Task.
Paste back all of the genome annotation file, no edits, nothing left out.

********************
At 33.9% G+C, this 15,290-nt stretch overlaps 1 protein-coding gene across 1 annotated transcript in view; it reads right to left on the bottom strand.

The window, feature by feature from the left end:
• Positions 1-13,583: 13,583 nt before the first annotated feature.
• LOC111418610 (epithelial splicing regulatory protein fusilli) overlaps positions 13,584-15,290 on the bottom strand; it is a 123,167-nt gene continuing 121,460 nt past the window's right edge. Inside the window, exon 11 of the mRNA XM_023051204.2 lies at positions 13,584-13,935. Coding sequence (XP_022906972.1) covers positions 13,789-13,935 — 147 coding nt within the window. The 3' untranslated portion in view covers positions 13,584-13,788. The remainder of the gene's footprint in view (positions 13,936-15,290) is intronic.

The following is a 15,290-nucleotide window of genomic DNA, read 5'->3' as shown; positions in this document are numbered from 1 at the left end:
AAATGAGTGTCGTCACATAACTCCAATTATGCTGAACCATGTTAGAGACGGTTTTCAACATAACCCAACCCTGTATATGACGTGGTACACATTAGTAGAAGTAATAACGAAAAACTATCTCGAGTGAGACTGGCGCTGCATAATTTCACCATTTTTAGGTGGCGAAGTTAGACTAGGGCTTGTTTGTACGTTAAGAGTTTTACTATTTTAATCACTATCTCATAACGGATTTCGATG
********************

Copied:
At 33.9% G+C, this 15,290-nt stretch overlaps 1 protein-coding gene across 1 annotated transcript in view; it reads right to left on the bottom strand.

The window, feature by feature from the left end:
• Positions 1-13,583: 13,583 nt before the first annotated feature.
• LOC111418610 (epithelial splicing regulatory protein fusilli) overlaps positions 13,584-15,290 on the bottom strand; it is a 123,167-nt gene continuing 121,460 nt past the window's right edge. Inside the window, exon 11 of the mRNA XM_023051204.2 lies at positions 13,584-13,935. Coding sequence (XP_022906972.1) covers positions 13,789-13,935 — 147 coding nt within the window. The 3' untranslated portion in view covers positions 13,584-13,788. The remainder of the gene's footprint in view (positions 13,936-15,290) is intronic.

The following is a 15,290-nucleotide window of genomic DNA, read 5'->3' as shown; positions in this document are numbered from 1 at the left end:
AAATGAGTGTCGTCACATAACTCCAATTATGCTGAACCATGTTAGAGACGGTTTTCAACATAACCCAACCCTGTATATGACGTGGTACACATTAGTAGAAGTAATAACGAAAAACTATCTCGAGTGAGACTGGCGCTGCATAATTTCACCATTTTTAGGTGGCGAAGTTAGACTAGGGCTTGTTTGTACGTTAAGAGTTTTACTATTTTAATCACTATCTCATAACGGATTTCGATG